• Donation growth. Over long periods of time, have your overall donation amounts increased? This is a good indication of growth within your organization. If they’ve decreased, your organization will likely have some larger issues that need to be addressed. 

Remember Newton’s first law of motion? This is the idea that an object at rest will remain at rest, but an object in motion will remain in motion unless acted upon by an outside force. 

The same can be said about your fundraising. If you keep to the same routine, you can’t expect a different result in fundraising trends. You need change in strategy to expect change in trends. That’s why these are predictive fundraising analytics. Trends predict the future if you decide to remain on the same path you’re currently on.

3. Prescriptive Fundraising Analytics

Prescriptive fundraising analytics are those used to address the changes in strategy and measure the possible outcome of a change in strategy. 

Instead of relying on trends as predictive fundraising analytics do, prescriptive analytics hypothesize the future results of a change in strategy and use measurements to help organizations make decisions. 

Prescriptive analytics are informed from your predictive analytics. For instance, if your organization sees a trend of low donor retention rate, you may come up with the following potential fixes:

  • Starting an advocacy campaign. This provides a nonfinancial method of involvement, which encourages continued engagement and builds relationships. You may predict this to improve your retention rate by increasing it by 5%. 
  • Adding a recurring donation button on your donation page. Recurring donation buttons help donors sign up to give more frequently. They can then build their relationship in other ways. You may predict this to increase retention by 10%.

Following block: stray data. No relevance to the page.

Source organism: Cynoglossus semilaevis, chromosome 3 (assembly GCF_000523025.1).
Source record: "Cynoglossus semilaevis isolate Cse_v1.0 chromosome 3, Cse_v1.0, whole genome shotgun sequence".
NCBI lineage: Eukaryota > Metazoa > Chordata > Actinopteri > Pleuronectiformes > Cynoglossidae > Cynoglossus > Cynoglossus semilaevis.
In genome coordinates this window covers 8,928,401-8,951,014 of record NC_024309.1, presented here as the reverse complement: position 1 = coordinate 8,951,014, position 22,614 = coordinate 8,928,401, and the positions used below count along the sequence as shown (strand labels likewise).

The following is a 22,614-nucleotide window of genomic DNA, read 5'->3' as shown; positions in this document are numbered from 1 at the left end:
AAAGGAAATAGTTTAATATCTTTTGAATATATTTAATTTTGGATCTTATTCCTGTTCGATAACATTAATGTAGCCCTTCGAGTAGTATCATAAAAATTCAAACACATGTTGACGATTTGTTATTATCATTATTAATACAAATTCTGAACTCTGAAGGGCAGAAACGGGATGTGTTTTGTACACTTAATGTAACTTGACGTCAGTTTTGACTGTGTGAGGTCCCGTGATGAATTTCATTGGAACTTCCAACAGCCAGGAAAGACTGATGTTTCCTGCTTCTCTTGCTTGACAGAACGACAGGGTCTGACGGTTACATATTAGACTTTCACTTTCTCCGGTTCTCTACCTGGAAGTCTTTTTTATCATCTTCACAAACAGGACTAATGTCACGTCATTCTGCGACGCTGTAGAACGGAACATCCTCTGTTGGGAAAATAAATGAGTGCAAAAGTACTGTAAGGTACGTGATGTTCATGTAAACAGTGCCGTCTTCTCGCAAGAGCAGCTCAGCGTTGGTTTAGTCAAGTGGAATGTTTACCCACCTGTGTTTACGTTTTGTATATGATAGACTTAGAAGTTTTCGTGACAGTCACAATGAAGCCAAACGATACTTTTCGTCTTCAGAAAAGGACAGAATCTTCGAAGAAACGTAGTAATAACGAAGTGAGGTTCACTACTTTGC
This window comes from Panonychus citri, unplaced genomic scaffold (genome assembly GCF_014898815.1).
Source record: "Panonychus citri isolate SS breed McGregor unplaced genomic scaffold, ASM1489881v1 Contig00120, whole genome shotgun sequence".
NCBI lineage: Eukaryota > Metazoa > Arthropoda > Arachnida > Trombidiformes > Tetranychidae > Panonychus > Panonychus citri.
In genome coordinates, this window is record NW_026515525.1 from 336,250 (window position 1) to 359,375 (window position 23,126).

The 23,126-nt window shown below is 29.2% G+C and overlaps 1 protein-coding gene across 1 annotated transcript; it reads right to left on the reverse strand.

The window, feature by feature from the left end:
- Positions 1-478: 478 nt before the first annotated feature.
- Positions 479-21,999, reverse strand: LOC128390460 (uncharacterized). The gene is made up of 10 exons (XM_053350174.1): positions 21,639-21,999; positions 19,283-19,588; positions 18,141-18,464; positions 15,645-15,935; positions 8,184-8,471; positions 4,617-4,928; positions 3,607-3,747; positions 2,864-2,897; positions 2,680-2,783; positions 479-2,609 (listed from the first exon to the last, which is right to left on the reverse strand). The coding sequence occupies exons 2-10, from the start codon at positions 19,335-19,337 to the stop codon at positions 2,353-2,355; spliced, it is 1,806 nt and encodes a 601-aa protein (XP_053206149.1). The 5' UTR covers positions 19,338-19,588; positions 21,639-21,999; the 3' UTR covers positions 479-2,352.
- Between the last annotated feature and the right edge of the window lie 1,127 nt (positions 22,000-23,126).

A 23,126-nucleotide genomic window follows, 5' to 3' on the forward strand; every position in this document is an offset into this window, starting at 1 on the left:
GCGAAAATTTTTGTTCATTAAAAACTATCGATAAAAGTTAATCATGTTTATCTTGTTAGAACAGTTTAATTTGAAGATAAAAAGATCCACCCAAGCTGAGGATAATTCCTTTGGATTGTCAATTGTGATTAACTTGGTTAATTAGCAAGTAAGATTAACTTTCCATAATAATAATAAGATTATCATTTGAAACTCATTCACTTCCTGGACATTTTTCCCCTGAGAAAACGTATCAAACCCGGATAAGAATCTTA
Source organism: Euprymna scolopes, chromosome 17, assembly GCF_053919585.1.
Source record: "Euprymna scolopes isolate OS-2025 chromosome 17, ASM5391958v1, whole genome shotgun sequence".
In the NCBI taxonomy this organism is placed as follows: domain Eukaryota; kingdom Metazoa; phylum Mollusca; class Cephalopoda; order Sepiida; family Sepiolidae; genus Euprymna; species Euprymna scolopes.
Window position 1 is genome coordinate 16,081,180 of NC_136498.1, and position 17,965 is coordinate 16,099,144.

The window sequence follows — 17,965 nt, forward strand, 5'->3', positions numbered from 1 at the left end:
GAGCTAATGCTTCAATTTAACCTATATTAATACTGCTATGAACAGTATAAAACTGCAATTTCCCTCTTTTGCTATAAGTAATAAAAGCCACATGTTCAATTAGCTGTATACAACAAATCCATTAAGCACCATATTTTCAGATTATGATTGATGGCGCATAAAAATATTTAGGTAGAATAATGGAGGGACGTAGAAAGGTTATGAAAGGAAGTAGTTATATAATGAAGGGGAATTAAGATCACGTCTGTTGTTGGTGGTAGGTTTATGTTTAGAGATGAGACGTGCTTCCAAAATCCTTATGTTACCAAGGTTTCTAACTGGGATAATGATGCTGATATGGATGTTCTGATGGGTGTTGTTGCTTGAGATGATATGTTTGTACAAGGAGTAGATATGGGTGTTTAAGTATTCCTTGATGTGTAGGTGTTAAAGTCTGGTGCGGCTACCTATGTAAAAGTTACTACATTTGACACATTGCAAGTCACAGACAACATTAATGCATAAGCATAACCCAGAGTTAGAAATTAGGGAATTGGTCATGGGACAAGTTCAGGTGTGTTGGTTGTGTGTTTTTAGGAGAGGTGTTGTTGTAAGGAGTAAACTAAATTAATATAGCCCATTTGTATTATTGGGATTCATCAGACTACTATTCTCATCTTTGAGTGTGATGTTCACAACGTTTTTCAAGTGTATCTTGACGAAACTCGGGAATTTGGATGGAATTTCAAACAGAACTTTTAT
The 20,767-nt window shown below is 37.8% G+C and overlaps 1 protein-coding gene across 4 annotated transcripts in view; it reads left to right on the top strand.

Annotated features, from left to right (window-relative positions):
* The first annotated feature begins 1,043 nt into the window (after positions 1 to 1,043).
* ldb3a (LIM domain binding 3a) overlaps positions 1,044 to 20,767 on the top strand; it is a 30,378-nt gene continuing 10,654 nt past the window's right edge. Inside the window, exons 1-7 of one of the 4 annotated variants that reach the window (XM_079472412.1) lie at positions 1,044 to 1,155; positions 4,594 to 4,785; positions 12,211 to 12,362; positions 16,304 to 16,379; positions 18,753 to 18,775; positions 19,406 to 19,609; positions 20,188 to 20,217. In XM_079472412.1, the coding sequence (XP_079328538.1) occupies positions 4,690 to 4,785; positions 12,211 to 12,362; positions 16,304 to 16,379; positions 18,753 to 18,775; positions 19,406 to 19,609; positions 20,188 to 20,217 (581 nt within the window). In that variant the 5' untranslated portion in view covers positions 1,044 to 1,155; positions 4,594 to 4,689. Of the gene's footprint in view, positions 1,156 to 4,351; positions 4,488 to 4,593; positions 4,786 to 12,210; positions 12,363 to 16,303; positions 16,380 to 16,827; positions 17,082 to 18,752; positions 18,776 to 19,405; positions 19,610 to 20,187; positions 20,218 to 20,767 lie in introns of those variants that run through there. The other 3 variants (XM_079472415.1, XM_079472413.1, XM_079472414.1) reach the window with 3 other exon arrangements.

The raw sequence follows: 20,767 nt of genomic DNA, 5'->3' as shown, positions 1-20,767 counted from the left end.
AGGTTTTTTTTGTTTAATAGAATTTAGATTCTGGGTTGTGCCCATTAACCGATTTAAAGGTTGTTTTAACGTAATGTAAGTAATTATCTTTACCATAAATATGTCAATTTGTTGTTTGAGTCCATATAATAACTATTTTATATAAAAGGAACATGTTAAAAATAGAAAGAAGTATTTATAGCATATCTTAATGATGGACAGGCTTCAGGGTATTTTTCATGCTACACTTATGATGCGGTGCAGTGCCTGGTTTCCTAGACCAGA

The 5% and 10% estimates here are considered prescriptive analytics. If your organization is faced with a couple of different options to address a strategic issue, you may come up with a prescriptive metric for each option, then choose the one with the best-predicted outcome. 

If you want to read more and dive deeper into the subject, check out this comprehensive fundraising analytics guide by DonorSearch

Of course, your organization also needs access to the best tools to measure analytics such as the ones above. When you have access to an all-in-one fundraising CRM solution, you can streamline data from fundraising campaigns and donor profiles to compile reports including all key fundraising analytics.

By Leigh Kessler – VP, Marketing & Communications, CharityEngine

Leigh Kessler is VP of Marketing and Communications at donor management software platform CharityEngine and a frequent speaker on branding, fundraising, data and technology. He is a former nationally touring headline comedian and has appeared on numerous TV shows including VH1’s “Best Week Ever”, CNN’s “Showbiz Tonight”, Discovery Channel & Sirius Radio.​ He has overseen and informed research and branding strategies for some of the most well known brands in America.